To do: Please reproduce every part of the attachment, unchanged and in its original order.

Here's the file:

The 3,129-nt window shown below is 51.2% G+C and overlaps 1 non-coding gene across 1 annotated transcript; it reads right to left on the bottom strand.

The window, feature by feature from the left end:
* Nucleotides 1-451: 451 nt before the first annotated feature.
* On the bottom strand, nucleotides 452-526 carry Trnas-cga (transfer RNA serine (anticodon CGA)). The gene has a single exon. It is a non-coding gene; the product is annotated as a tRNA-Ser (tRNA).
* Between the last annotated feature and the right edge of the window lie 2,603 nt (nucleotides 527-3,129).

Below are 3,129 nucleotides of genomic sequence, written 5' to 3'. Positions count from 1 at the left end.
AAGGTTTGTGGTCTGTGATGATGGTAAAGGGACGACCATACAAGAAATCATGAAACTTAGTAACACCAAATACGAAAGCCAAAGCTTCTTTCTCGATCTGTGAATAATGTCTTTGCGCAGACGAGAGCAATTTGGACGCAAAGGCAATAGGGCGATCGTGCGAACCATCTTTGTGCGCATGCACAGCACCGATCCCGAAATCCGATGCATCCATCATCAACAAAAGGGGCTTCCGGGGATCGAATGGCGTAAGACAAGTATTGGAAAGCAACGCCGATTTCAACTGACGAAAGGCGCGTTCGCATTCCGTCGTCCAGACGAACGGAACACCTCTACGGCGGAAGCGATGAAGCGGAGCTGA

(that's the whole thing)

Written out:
The 3,129-nt window shown below is 51.2% G+C and overlaps 1 non-coding gene across 1 annotated transcript; it reads right to left on the bottom strand.

The window, feature by feature from the left end:
* Nucleotides 1-451: 451 nt before the first annotated feature.
* On the bottom strand, nucleotides 452-526 carry Trnas-cga (transfer RNA serine (anticodon CGA)). The gene has a single exon. It is a non-coding gene; the product is annotated as a tRNA-Ser (tRNA).
* Between the last annotated feature and the right edge of the window lie 2,603 nt (nucleotides 527-3,129).

Below are 3,129 nucleotides of genomic sequence, written 5' to 3'. Positions count from 1 at the left end.
AAGGTTTGTGGTCTGTGATGATGGTAAAGGGACGACCATACAAGAAATCATGAAACTTAGTAACACCAAATACGAAAGCCAAAGCTTCTTTCTCGATCTGTGAATAATGTCTTTGCGCAGACGAGAGCAATTTGGACGCAAAGGCAATAGGGCGATCGTGCGAACCATCTTTGTGCGCATGCACAGCACCGATCCCGAAATCCGATGCATCCATCATCAACAAAAGGGGCTTCCGGGGATCGAATGGCGTAAGACAAGTATTGGAAAGCAACGCCGATTTCAACTGACGAAAGGCGCGTTCGCATTCCGTCGTCCAGACGAACGGAACACCTCTACGGCGGAAGCGATGAAGCGGAGCTGA